The Scarlet & Black

The Student News Site of Grinnell College

The Scarlet & Black

The Scarlet & Black

An Unsolicited Opinion: On Body-Shaming in Sports



Last week, CNN published an article about an Alaska high school student’s disqualification at a swim meet. The disqualification made national news because the student in question was disqualified due to the swimsuit she was wearing showed “too much of her backside.” While this, on its face, was a ridiculous reason to disqualify a swimmer, the student was wearing a standard team-issued swimsuit. This means that the official who made the disqualification took issue not with the cut of a particular swimsuit, but with how a standard school-issued swimsuit fit this particular girl.

The National Federation of State High School Associations released a diagram that purports to show how swimsuits should fit athletes, but the student’s mother spoke with CNN and said that the diagram is out of date because no racing suit fits that way anymore. The student’s mother also pointed out that her daughter’s muscular tone might have caused the swimsuit to fit improperly.

According to CNN, the official made the disqualification based on a “modesty rule” approved by the National Federation of State High School Associations. However, the rules require that officials take into account whether a student is “intentionally rolling up their swimsuit in order to expose their buttocks.”

Clearly, that was not the case in this particular instance, but it didn’t stop an official from deciding that a standard swimsuit, worn normally, looked inappropriate on a young high school girl. Thankfully, sanity eventually prevailed and the disqualification was overturned. But the student’s mother, when speaking to CNN, said she felt her daughter was body-shamed, and I’m inclined to agree.

You would hope that this story was only newsworthy because of its absurdity and that incidents like this don’t happen frequently, but a glance at the news and a few conversations with young female athletes reveal that body-shaming young female athletes isn’t as singular an experience as one would hope.

I’m not an athlete, but my sister is a competitive swimmer who grew up swimming in Alaska. When I called her to tell her about the controversy and how it had made national news, she was not surprised in the least. In fact, she described her own experience with body-shaming as a swimmer. I asked her if she thought it was a significant cultural issue within the sport, and she sighed and said, “at least in Alaska.”

She sent me her college application essay, in which she wrote about an incident at a swim meet. She and girls on her team were told that the Jolyn brand swimsuits they were wearing during warm-up exposed too much skin and would distract male swimmers.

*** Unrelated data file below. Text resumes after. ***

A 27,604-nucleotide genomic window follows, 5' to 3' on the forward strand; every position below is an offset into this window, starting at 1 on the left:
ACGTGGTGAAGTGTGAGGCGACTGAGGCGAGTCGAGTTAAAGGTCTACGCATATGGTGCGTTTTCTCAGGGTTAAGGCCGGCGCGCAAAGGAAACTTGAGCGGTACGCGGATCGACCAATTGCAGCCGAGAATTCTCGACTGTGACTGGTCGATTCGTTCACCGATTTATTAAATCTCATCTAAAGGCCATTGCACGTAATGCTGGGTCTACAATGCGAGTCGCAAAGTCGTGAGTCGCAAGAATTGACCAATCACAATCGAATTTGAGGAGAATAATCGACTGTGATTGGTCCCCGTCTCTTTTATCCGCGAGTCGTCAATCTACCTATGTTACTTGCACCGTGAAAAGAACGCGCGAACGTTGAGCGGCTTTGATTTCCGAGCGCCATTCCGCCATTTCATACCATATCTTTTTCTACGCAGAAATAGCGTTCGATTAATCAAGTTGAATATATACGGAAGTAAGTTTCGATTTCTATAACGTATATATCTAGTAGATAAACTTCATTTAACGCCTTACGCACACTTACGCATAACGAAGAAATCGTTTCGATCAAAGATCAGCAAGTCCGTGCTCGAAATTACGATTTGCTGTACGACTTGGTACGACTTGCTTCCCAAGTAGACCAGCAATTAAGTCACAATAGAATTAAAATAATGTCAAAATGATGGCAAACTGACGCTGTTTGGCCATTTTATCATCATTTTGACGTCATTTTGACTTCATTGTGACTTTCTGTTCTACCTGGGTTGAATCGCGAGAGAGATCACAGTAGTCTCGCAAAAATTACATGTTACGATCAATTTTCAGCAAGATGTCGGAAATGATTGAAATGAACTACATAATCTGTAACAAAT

My sister explained that they wear the knee-length racing swimsuits as tight as possible to cut down on drag, which means that the suits are extremely uncomfortable to wear at a swim meet for hours at a time. To reduce some of this discomfort, the girls on her team had started warming up in Jolyn brand swimsuits: comfortable, two piece swimsuits designed to stay in place during a competitive swim practice. Even though the swimsuits were designed to be worn while training, the girls were accused not only of wearing inappropriate swimsuits, but of wearing them only “to get attention from boys.”

If you read the news regularly, it’s clear that the tendency to sexualize the bodies of female athletes is not limited to Alaska; it’s a widespread phenomenon. Female professional athletes frequently have their appearance dissected online in ways that have nothing to do with sport and everything to do with conventional standards of beauty.

Women who compete in uniforms made of less material (gymnastics leotards, swimsuits, tennis outfits) are often subjected to higher levels of this type of scrutiny. Recent examples include but are not certainly not limited to the body-shaming of American gymnast Katelyn Ohashi and the sexual harassment of Australian football player Tayla Harris.

It seems that some people are only capable of viewing women’s bodies as sexual objects even in contexts where it is grossly inappropriate to do so—like when professional female athletes are performing their jobs or when student athletes are competing.

The cultural beliefs and practices that drive this sort of attitude have been thoroughly examined and explicated, and many lengthy books and essays have been written on the subject. But, ultimately, it comes down to this: if you think that female athletes competing at any level in their uniforms is obscene in some way, it’s your problem—not theirs. If you can’t officiate a high school swim meet without being offended by high school girls in swimsuits, get off the pool deck.

Leave a Comment
More to Discover
Donate to The Scarlet & Black
Our Goal

Comments (0)

All The Scarlet & Black Picks Reader Picks Sort: Newest

Your email address will not be published. Required fields are marked *